It seems Dr. Butt had mellowed with age like many of us do, but in his early years at Aligarh it was a different story. He had a heavy voice that carried far when he was scolding a student and most were afraid of him. During the 1950s, when my grandparents came to stay with us at Rawalpindi, General Ayub Khan, who had been a student at Aligarh in the 1920s when Dr. Butt was the Medical Officer, came to pay his respects. He later confessed to my mother that, “Abhi bhi doctor sahib ki awaz sun kay dar jata hun.” [“Even now when I hear the voice of doctor sahib, I get frightened”]. My father’s sisters first met my mother while she was studying at Lady Hardinge Medical College in Delhi and told my father that they had met this lovely person who would make a good match for him. However, when he came to know who her father was, his first reaction was, “Mein Dr. Butt ki kisi beti se nahi shadi karun ga.” [“I am not going to marry any daughter of Dr. Butt”].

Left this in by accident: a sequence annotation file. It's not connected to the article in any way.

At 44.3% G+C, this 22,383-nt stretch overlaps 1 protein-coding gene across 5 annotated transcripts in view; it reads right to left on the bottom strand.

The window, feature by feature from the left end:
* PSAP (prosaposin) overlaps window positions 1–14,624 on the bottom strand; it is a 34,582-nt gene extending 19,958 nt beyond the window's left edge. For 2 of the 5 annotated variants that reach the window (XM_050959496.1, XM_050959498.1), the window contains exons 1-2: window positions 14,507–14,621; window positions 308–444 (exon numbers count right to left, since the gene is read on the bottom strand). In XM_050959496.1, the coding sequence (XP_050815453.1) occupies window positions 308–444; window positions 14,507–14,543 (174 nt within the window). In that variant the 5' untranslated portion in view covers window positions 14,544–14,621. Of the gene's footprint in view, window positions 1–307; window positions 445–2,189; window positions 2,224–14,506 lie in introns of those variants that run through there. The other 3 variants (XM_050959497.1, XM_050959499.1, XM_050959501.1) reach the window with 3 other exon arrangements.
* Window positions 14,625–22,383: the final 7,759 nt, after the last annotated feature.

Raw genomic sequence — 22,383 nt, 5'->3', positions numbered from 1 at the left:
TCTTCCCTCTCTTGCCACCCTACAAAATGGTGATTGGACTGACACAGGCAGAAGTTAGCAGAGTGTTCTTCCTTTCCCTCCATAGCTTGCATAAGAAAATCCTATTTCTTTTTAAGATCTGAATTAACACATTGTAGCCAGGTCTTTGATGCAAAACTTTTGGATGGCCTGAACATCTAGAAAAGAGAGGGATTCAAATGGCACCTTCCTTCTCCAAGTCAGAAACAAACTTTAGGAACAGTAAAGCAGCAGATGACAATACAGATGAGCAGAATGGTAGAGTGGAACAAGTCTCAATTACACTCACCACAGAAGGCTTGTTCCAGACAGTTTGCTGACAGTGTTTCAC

My father was from Lucknow but had strong links with Aligarh. Apart from having studied at AMU, his grandfather Syed Jafar Husain who was an engineer was an associate of Sir Syed and had supervised much of the initial construction of the university buildings. Sahibzada Aftab Ahmed Khan, another associate of Sir Syed lived in Aftab Manzil. As a Trustee of the Aligarh Muslim University, he also supervised the construction of many of its charming buildings and hostels, and from 1924 to 1926 was its second Vice-Chancellor. His daughter was married to Sir Ross Masood the grandson of Sir Syed and his son Anis Ahmed Khan was married to Razia, the eldest sister of my father. Zafar Omar the author of Neeli Chattri, the first detective novel in Urdu, gave his house the same name as his book. His son Shaukat Omar was married to Jamila, another sister of my father.